I stood on the streets of Brooklyn bawling my eyes out as strangers walked by. Nothing seemed like reality. I couldn't control the emotions that were coming out of me and after I managed to settle down, every inch of me was in pain from the crying.

My emotions were a mix of confusion, devastation, and anger.

I couldn't even believe that this was actually happening. My mom was so healthy and the thought of it ever happening to her had never crossed my mind.

I was devastated because there were so many things I still wanted to do with my Mom like shop for a wedding dress one day and eventually give her a grandchild to love. It was also heartbreaking to remember us having fun dancing at my brother's wedding just months before, and how our lives would never be the same.

I was angry because my mom had smoked cigarettes when I was a kid, and even though she stopped years before, this awful disease still happened to her. I was mad that people could purchase cigarettes so easily, even though it's known to kill people. And I felt hurt because no one should have to go through the pain of having cancer.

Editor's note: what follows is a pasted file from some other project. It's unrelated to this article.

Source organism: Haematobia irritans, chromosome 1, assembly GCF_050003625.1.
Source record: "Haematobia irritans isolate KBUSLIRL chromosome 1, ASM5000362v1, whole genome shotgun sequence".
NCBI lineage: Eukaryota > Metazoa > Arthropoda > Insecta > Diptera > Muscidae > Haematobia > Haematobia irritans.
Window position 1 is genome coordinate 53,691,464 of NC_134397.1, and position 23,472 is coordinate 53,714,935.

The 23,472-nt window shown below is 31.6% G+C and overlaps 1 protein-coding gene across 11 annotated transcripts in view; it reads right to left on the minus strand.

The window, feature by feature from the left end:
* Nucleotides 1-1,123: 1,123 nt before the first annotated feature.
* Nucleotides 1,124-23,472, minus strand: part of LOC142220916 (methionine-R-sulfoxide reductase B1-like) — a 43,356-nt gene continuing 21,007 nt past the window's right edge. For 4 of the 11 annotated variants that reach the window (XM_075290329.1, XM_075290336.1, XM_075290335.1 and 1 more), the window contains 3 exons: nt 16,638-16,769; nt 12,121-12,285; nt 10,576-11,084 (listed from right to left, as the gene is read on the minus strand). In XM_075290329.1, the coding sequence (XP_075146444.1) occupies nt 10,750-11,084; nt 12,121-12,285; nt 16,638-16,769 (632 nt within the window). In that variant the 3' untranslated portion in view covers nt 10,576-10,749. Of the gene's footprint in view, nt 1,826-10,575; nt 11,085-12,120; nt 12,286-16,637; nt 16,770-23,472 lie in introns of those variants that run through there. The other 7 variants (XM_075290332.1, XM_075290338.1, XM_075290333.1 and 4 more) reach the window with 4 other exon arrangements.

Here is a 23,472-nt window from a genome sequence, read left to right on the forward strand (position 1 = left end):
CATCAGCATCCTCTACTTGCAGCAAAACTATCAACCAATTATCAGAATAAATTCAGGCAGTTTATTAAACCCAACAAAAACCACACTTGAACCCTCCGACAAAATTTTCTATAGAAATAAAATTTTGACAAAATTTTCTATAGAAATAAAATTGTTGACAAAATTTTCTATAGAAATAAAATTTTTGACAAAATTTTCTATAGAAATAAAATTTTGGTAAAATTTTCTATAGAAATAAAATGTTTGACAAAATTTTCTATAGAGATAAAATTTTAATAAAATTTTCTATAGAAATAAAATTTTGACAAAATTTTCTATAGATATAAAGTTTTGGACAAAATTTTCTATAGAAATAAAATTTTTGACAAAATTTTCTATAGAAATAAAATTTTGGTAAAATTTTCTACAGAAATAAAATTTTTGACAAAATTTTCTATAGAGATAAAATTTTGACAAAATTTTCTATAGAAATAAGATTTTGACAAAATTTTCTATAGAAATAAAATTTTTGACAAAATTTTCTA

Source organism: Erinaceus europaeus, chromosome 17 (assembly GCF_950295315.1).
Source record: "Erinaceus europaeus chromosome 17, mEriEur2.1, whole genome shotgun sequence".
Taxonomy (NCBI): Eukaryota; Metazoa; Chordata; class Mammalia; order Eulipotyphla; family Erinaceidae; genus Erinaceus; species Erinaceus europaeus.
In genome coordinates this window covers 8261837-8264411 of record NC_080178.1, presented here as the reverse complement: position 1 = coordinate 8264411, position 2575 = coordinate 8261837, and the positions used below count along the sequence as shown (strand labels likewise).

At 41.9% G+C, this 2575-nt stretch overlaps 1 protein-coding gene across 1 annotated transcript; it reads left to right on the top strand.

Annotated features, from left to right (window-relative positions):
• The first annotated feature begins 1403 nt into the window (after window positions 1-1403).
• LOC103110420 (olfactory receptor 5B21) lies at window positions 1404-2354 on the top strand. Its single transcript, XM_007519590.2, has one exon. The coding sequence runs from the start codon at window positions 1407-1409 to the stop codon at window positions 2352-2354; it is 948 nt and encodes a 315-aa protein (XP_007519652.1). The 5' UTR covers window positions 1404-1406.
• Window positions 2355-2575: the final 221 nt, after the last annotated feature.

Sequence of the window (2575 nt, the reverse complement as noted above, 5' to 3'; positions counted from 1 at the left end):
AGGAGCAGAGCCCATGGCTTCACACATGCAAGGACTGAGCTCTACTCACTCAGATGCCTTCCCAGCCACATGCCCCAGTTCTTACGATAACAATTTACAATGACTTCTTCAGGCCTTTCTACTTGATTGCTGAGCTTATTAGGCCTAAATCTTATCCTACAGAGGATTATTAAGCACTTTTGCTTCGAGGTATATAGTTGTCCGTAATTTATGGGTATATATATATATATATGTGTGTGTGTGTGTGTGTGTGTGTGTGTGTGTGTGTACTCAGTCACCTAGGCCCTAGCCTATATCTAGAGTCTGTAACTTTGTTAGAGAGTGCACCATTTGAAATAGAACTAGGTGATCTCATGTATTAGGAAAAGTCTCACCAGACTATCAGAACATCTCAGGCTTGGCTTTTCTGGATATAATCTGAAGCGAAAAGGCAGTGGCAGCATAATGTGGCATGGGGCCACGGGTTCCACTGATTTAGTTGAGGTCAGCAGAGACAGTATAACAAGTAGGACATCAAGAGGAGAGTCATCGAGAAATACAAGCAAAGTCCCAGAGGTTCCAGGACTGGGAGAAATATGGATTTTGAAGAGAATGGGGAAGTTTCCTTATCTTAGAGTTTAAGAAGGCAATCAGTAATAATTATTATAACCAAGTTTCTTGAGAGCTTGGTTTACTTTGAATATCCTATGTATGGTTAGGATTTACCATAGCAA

The following year, I still lived in NYC and would fly home to Georgia to visit my Mom every chance I got. She was going through continuous rounds of chemo and radiation to help treat the 2 small tumors on her lung and the larger tumors she had on her brain. Even though I was talking to her every day, I felt terrible for not actually being there. 

Honestly, it was a lot easier being far away so I could pretend this wasn't reality, but I knew I had to find a way to get back down South to help support my family.

It was almost summertime and within a few weeks of job searching, I landed a job Asheville just a couple hours drive from where my parents live. At that point, my Mom was feeling pretty stable and even helped me look for apartments in my new city. We were having so much fun and it started to feel like old times. I also felt at ease knowing that I could visit them and help out whenever I was needed. It was perfect.